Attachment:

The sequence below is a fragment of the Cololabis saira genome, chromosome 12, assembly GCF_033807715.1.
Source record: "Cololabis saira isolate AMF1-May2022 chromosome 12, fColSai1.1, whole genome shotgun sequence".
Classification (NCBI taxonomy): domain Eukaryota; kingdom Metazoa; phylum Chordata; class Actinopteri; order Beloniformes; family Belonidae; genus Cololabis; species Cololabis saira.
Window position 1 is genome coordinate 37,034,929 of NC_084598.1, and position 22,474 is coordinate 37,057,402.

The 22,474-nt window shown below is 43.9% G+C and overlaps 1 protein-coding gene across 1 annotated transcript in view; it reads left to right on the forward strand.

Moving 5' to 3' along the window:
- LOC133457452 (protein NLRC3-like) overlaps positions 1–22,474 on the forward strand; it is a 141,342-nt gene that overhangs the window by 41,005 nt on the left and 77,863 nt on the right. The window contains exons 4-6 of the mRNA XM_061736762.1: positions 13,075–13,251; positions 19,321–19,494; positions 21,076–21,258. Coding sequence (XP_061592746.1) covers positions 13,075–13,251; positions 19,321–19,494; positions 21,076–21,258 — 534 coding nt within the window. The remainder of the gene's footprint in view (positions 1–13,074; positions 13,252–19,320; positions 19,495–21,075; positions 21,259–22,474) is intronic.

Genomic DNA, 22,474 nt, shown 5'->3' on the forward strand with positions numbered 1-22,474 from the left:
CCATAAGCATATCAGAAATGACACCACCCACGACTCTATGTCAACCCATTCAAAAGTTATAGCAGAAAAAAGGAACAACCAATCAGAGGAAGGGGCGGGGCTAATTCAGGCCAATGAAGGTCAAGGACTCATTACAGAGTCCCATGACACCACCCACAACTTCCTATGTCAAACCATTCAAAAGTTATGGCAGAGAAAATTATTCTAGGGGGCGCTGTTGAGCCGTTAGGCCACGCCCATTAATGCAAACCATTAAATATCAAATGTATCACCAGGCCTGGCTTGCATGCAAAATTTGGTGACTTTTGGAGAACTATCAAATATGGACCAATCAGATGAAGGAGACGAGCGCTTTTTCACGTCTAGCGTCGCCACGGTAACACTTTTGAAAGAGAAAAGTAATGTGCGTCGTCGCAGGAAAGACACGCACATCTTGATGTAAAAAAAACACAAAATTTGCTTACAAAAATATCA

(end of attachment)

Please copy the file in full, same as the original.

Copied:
The sequence below is a fragment of the Cololabis saira genome, chromosome 12, assembly GCF_033807715.1.
Source record: "Cololabis saira isolate AMF1-May2022 chromosome 12, fColSai1.1, whole genome shotgun sequence".
Classification (NCBI taxonomy): domain Eukaryota; kingdom Metazoa; phylum Chordata; class Actinopteri; order Beloniformes; family Belonidae; genus Cololabis; species Cololabis saira.
Window position 1 is genome coordinate 37,034,929 of NC_084598.1, and position 22,474 is coordinate 37,057,402.

The 22,474-nt window shown below is 43.9% G+C and overlaps 1 protein-coding gene across 1 annotated transcript in view; it reads left to right on the forward strand.

Moving 5' to 3' along the window:
- LOC133457452 (protein NLRC3-like) overlaps positions 1–22,474 on the forward strand; it is a 141,342-nt gene that overhangs the window by 41,005 nt on the left and 77,863 nt on the right. The window contains exons 4-6 of the mRNA XM_061736762.1: positions 13,075–13,251; positions 19,321–19,494; positions 21,076–21,258. Coding sequence (XP_061592746.1) covers positions 13,075–13,251; positions 19,321–19,494; positions 21,076–21,258 — 534 coding nt within the window. The remainder of the gene's footprint in view (positions 1–13,074; positions 13,252–19,320; positions 19,495–21,075; positions 21,259–22,474) is intronic.

Genomic DNA, 22,474 nt, shown 5'->3' on the forward strand with positions numbered 1-22,474 from the left:
CCATAAGCATATCAGAAATGACACCACCCACGACTCTATGTCAACCCATTCAAAAGTTATAGCAGAAAAAAGGAACAACCAATCAGAGGAAGGGGCGGGGCTAATTCAGGCCAATGAAGGTCAAGGACTCATTACAGAGTCCCATGACACCACCCACAACTTCCTATGTCAAACCATTCAAAAGTTATGGCAGAGAAAATTATTCTAGGGGGCGCTGTTGAGCCGTTAGGCCACGCCCATTAATGCAAACCATTAAATATCAAATGTATCACCAGGCCTGGCTTGCATGCAAAATTTGGTGACTTTTGGAGAACTATCAAATATGGACCAATCAGATGAAGGAGACGAGCGCTTTTTCACGTCTAGCGTCGCCACGGTAACACTTTTGAAAGAGAAAAGTAATGTGCGTCGTCGCAGGAAAGACACGCACATCTTGATGTAAAAAAAACACAAAATTTGCTTACAAAAATATCA